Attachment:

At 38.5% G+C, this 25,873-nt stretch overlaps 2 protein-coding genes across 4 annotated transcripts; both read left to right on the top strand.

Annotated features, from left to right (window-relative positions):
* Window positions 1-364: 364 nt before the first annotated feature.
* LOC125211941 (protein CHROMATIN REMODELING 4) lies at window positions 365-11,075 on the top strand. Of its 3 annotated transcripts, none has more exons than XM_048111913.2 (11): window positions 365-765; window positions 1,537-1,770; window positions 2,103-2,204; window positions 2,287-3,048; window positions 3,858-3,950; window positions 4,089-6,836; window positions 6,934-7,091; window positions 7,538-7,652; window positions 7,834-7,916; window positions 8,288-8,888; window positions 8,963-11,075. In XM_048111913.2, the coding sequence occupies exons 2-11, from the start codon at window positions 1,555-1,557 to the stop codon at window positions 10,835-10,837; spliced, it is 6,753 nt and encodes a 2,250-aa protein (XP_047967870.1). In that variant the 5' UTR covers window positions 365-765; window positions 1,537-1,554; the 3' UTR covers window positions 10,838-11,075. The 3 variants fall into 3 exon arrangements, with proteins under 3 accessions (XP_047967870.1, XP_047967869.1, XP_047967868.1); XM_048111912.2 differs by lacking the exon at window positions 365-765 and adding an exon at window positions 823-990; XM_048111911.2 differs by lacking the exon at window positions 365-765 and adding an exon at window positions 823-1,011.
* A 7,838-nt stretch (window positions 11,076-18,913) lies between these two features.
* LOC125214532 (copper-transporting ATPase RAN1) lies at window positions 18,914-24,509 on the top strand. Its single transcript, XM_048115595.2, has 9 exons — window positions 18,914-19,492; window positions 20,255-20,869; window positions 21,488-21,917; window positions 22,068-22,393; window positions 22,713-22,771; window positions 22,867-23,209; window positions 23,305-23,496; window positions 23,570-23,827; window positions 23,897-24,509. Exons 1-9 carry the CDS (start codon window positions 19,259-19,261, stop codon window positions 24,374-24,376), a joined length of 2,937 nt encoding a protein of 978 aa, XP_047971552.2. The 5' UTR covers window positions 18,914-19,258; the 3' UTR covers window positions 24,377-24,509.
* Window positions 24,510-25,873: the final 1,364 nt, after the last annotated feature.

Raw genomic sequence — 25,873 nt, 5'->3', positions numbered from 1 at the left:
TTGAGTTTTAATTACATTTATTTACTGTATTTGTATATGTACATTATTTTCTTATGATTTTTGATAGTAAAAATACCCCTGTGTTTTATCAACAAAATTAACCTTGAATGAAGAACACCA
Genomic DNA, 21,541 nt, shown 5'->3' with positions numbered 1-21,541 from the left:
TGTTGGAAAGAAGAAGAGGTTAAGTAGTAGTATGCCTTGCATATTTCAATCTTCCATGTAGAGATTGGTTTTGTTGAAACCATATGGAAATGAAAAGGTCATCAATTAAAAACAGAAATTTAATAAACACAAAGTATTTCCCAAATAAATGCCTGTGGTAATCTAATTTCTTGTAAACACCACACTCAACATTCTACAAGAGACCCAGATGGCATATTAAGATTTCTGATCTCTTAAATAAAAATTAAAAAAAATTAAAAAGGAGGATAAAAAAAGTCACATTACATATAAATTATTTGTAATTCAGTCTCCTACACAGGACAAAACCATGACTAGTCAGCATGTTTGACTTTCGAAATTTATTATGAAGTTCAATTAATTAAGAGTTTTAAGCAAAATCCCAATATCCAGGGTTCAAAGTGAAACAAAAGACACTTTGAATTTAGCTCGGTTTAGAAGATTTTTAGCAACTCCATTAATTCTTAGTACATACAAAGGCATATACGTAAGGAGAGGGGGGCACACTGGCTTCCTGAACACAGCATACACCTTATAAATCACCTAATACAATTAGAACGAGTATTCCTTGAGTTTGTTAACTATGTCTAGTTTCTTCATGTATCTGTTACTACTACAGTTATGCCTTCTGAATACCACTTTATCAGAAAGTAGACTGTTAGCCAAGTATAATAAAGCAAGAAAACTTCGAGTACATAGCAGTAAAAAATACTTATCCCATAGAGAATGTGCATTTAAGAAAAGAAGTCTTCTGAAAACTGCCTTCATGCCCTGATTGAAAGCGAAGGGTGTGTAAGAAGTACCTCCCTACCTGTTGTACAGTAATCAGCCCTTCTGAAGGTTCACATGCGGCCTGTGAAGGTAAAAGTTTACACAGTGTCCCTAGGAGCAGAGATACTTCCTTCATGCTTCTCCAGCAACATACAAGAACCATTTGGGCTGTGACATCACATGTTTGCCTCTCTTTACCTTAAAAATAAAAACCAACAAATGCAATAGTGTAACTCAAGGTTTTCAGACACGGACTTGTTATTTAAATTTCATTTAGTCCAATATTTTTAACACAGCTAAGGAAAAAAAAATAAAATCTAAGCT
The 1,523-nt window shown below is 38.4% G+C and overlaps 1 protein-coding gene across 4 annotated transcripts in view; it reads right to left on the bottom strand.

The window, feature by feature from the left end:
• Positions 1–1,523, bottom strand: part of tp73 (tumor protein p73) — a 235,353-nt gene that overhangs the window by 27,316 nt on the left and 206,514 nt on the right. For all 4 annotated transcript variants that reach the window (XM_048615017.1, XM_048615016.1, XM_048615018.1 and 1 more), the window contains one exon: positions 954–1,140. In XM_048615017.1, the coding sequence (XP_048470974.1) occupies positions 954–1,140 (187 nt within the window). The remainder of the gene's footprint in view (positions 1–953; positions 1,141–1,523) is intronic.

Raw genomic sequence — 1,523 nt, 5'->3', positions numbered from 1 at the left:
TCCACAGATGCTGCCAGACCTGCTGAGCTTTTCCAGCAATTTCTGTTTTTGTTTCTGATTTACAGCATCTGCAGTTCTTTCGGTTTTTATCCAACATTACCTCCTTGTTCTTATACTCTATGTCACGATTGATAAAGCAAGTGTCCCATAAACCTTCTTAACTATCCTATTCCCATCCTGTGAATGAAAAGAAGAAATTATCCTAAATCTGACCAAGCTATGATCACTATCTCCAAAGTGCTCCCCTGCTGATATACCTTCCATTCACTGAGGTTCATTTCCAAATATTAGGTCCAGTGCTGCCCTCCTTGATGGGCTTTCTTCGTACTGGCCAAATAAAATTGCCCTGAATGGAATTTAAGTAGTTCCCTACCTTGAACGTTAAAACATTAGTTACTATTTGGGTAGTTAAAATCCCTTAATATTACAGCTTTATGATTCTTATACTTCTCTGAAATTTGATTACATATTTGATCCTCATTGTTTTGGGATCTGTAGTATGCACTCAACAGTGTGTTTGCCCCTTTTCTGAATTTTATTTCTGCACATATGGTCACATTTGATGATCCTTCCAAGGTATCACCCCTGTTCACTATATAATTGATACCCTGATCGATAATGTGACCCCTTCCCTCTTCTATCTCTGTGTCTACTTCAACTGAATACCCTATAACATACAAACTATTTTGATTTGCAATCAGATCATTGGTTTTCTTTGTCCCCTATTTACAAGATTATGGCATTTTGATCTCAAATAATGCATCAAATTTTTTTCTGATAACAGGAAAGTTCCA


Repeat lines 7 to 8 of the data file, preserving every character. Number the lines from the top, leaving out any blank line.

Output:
* Window positions 24,510-25,873: the final 1,364 nt, after the last annotated feature.

Raw genomic sequence — 25,873 nt, 5'->3', positions numbered from 1 at the left: